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I continually hit ⌘-P and ⌘-S while Terminal is in focus, due to alt-tabbing between my text editor and other programs.

Does anyone know how to disable these keys in

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up vote 3 down vote accepted

You could try out Keymando which will let you set specific shortcuts for programs. In this case, you would set those commands to do nothing.

Another solution would be to use iTerm 2, which allows you to specify shortcuts for keys (or to ignore).

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Definitely recommend iTerm 2. Great app, and constantly has updates too! – Richard J. Ross III Oct 26 '12 at 21:12
For iTerm2 to "disable" Print: Prefs > Profiles > Default > Keys > Add shortcut key ⌘-P > Ignore. – Chris Burgess Aug 12 '13 at 23:55
on iterm2 if i ignore CMD+P it will allow me to map CMD+P on vim? – Arnold Roa Apr 8 at 14:40

Removing a Default Keyboard Shortcut in OS X

TL;DR Version

Run the following two commands in Terminal, then restart it.

defaults write NSUserKeyEquivalents -dict-add "Export Text As..." nil
defaults write NSUserKeyEquivalents -dict-add "Print..." nil

Full Explanation

You can use the defaults command to disable a built-in keyboard shortcut for an app (for a custom shortcut, just remove it from Keyboard Preferences).

To disable it, you need to know the exact name of the menu item the shortcut is associated with and the bundle identifier of the app.

To get an app's bundle identifier, run osascript -e 'id of app "AppName"' in Terminal, replacing AppName as appropriate.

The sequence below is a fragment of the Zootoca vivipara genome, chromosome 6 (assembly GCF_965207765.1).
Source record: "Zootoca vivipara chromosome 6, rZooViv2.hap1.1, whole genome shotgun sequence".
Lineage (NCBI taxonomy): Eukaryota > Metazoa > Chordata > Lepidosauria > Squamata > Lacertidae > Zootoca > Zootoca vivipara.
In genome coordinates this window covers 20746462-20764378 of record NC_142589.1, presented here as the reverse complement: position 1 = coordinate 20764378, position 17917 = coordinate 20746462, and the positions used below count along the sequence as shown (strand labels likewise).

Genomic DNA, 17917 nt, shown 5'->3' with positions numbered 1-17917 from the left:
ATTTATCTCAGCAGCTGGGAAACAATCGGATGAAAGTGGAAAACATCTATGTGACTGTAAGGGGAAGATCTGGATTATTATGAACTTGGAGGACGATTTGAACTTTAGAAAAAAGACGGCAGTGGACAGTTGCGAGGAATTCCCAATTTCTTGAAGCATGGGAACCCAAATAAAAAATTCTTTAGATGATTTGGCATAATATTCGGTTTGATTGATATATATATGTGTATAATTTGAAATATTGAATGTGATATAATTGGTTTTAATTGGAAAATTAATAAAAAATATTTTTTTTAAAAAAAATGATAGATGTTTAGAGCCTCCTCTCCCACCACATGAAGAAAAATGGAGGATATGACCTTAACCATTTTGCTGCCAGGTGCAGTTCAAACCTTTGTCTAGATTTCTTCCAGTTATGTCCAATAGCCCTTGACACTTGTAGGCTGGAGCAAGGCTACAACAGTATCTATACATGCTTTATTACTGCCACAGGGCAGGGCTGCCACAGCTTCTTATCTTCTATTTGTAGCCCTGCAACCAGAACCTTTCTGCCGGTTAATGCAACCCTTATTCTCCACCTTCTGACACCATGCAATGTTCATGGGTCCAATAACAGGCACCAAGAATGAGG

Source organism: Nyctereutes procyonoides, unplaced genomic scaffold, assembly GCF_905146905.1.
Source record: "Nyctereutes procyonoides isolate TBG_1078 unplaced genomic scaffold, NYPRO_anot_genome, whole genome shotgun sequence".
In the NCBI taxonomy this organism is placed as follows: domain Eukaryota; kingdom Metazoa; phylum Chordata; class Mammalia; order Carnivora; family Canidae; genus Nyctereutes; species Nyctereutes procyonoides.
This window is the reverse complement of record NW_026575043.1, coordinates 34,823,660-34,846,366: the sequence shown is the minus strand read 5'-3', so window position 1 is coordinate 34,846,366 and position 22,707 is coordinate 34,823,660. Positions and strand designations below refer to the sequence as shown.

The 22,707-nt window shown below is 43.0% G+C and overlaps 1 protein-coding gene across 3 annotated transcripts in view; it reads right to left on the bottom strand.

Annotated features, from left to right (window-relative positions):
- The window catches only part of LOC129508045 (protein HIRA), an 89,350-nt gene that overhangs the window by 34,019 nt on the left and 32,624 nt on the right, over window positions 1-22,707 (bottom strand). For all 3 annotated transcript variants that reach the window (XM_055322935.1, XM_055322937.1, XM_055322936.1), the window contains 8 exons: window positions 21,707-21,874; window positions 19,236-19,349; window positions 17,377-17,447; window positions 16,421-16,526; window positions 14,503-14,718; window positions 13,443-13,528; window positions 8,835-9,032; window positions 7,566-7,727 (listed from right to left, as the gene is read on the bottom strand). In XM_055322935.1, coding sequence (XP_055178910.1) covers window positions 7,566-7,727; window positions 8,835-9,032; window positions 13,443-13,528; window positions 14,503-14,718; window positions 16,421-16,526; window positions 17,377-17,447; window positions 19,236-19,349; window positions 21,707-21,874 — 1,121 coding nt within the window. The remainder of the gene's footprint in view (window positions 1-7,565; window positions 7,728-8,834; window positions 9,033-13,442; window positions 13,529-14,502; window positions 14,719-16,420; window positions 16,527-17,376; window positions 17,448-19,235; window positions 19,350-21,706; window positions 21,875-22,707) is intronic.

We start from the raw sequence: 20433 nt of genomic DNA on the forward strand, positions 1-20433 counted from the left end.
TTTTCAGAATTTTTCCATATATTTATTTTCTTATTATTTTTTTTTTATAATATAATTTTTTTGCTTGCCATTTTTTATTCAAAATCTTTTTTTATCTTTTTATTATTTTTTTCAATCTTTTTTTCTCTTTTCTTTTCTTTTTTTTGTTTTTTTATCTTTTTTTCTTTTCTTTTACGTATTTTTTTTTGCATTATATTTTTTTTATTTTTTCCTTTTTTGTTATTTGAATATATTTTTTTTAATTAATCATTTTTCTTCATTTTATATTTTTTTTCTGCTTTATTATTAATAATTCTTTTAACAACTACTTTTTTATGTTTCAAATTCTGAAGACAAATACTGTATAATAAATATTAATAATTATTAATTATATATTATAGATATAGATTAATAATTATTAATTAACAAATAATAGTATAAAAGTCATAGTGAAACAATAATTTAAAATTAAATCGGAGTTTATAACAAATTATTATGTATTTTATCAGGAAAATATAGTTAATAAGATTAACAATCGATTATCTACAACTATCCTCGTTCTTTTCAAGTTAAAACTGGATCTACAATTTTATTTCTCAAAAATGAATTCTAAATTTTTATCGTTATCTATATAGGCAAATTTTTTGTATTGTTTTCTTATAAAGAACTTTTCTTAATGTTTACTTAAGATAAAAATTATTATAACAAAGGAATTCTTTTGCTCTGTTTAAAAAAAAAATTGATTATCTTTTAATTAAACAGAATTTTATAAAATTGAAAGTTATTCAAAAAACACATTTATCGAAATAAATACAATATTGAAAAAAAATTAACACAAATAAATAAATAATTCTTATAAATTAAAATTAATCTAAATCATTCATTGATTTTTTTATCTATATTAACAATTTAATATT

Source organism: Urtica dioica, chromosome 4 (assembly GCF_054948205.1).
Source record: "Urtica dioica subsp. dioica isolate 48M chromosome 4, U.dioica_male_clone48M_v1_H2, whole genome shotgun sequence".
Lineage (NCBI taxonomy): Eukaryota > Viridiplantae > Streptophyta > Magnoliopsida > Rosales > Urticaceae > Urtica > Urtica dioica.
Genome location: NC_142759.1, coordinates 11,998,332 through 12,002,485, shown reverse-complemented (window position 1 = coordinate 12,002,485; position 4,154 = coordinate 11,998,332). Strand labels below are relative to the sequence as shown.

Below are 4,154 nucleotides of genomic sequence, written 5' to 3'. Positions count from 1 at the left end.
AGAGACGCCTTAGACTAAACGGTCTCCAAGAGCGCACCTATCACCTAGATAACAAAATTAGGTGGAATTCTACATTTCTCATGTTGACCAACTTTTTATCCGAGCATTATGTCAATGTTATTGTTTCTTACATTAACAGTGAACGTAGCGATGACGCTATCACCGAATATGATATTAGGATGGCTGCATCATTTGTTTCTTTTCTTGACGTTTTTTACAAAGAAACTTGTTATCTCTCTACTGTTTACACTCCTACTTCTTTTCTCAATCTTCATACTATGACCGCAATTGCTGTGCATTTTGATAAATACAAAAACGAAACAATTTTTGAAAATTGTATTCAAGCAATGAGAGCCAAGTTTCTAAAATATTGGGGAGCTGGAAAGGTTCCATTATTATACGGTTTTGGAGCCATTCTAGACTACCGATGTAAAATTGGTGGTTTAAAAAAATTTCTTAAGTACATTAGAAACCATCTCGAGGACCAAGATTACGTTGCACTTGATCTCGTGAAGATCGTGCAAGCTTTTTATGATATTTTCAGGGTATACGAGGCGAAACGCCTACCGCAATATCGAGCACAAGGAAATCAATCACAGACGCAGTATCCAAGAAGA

Once you have that information, the proper command is:

defaults write BUNDLE_ID NSUserKeyEquivalents -dict-add "MENU_ITEM" nil

Followed by a restart of the app.

Restoring the Shortcuts

If you want to undo this, you can either remove the entries in Keyboard Preferences if they appear there (they don't always), or rewrite the NSUserKeyEquivalents dictionary.

First, check if you have any other shortcuts set, by running defaults read BUNDLE_ID NSUserKeyEquivalents.

If you only see the entries you created, then you can just run defaults delete BUNDLE_ID NSUserKeyEquivalents and restart the app.

If there are other entries (most likely custom shortcuts you set in Keyboard Preferences), then you need to modify the entry, read below.

Selectively Restoring Default Shortcuts

Run defaults read BUNDLE_ID NSUserKeyEquivalents. You'll get some output like this:

    "Other Shortcut" = "@\\U2190";
    "Export Text As..." = nil;
    "Print..." = nil;

Remove the lines you want to reset (Export and Print), then copy the remaining output as-is; make sure to include the curly brackets. Then type (but don't yet run) defaults write BUNDLE_ID NSUserKeyEquivalents '. Paste your modified text after that (be sure you included the single quote before pasting), then close the single quote (') and run the command. Once you restart the app, the default shortcuts should be restored, while keeping any existing ones.

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